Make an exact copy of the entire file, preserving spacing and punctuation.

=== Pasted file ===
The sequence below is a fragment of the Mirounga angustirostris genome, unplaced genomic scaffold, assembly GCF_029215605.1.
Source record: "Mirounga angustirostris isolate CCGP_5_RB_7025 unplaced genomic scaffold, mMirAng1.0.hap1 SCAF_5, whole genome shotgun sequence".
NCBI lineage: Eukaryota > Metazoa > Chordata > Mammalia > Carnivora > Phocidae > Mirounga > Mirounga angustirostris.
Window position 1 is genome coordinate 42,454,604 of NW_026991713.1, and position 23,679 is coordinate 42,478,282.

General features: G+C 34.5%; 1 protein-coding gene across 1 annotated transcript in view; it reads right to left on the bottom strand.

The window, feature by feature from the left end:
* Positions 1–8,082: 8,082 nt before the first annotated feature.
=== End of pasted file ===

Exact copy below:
The sequence below is a fragment of the Mirounga angustirostris genome, unplaced genomic scaffold, assembly GCF_029215605.1.
Source record: "Mirounga angustirostris isolate CCGP_5_RB_7025 unplaced genomic scaffold, mMirAng1.0.hap1 SCAF_5, whole genome shotgun sequence".
NCBI lineage: Eukaryota > Metazoa > Chordata > Mammalia > Carnivora > Phocidae > Mirounga > Mirounga angustirostris.
Window position 1 is genome coordinate 42,454,604 of NW_026991713.1, and position 23,679 is coordinate 42,478,282.

General features: G+C 34.5%; 1 protein-coding gene across 1 annotated transcript in view; it reads right to left on the bottom strand.

The window, feature by feature from the left end:
* Positions 1–8,082: 8,082 nt before the first annotated feature.